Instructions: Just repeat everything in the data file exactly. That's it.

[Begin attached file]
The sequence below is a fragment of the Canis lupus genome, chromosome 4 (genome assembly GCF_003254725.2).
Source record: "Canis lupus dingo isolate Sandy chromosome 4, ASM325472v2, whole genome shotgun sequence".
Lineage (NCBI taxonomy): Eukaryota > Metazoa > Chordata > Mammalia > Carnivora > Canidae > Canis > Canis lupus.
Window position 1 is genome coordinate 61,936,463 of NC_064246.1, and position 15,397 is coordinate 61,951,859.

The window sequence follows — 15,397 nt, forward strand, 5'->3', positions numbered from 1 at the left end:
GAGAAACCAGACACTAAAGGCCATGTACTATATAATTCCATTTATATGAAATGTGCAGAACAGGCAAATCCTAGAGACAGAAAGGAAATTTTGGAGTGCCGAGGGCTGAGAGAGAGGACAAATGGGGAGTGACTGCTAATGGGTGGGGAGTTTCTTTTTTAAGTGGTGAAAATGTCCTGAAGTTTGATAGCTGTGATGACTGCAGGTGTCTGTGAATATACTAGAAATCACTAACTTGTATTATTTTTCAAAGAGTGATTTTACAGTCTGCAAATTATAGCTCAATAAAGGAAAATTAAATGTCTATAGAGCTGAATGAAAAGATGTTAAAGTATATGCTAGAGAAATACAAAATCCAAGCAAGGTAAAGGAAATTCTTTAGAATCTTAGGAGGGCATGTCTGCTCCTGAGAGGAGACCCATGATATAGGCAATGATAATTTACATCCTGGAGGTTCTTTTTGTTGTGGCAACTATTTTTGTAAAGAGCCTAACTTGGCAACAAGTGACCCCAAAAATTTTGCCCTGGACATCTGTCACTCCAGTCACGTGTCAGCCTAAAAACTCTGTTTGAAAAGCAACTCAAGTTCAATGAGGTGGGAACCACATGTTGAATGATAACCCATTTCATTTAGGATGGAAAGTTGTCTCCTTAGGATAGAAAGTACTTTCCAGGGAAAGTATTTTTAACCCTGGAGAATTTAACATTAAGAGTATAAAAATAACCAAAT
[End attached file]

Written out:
The sequence below is a fragment of the Canis lupus genome, chromosome 4 (genome assembly GCF_003254725.2).
Source record: "Canis lupus dingo isolate Sandy chromosome 4, ASM325472v2, whole genome shotgun sequence".
Lineage (NCBI taxonomy): Eukaryota > Metazoa > Chordata > Mammalia > Carnivora > Canidae > Canis > Canis lupus.
Window position 1 is genome coordinate 61,936,463 of NC_064246.1, and position 15,397 is coordinate 61,951,859.

The window sequence follows — 15,397 nt, forward strand, 5'->3', positions numbered from 1 at the left end:
GAGAAACCAGACACTAAAGGCCATGTACTATATAATTCCATTTATATGAAATGTGCAGAACAGGCAAATCCTAGAGACAGAAAGGAAATTTTGGAGTGCCGAGGGCTGAGAGAGAGGACAAATGGGGAGTGACTGCTAATGGGTGGGGAGTTTCTTTTTTAAGTGGTGAAAATGTCCTGAAGTTTGATAGCTGTGATGACTGCAGGTGTCTGTGAATATACTAGAAATCACTAACTTGTATTATTTTTCAAAGAGTGATTTTACAGTCTGCAAATTATAGCTCAATAAAGGAAAATTAAATGTCTATAGAGCTGAATGAAAAGATGTTAAAGTATATGCTAGAGAAATACAAAATCCAAGCAAGGTAAAGGAAATTCTTTAGAATCTTAGGAGGGCATGTCTGCTCCTGAGAGGAGACCCATGATATAGGCAATGATAATTTACATCCTGGAGGTTCTTTTTGTTGTGGCAACTATTTTTGTAAAGAGCCTAACTTGGCAACAAGTGACCCCAAAAATTTTGCCCTGGACATCTGTCACTCCAGTCACGTGTCAGCCTAAAAACTCTGTTTGAAAAGCAACTCAAGTTCAATGAGGTGGGAACCACATGTTGAATGATAACCCATTTCATTTAGGATGGAAAGTTGTCTCCTTAGGATAGAAAGTACTTTCCAGGGAAAGTATTTTTAACCCTGGAGAATTTAACATTAAGAGTATAAAAATAACCAAAT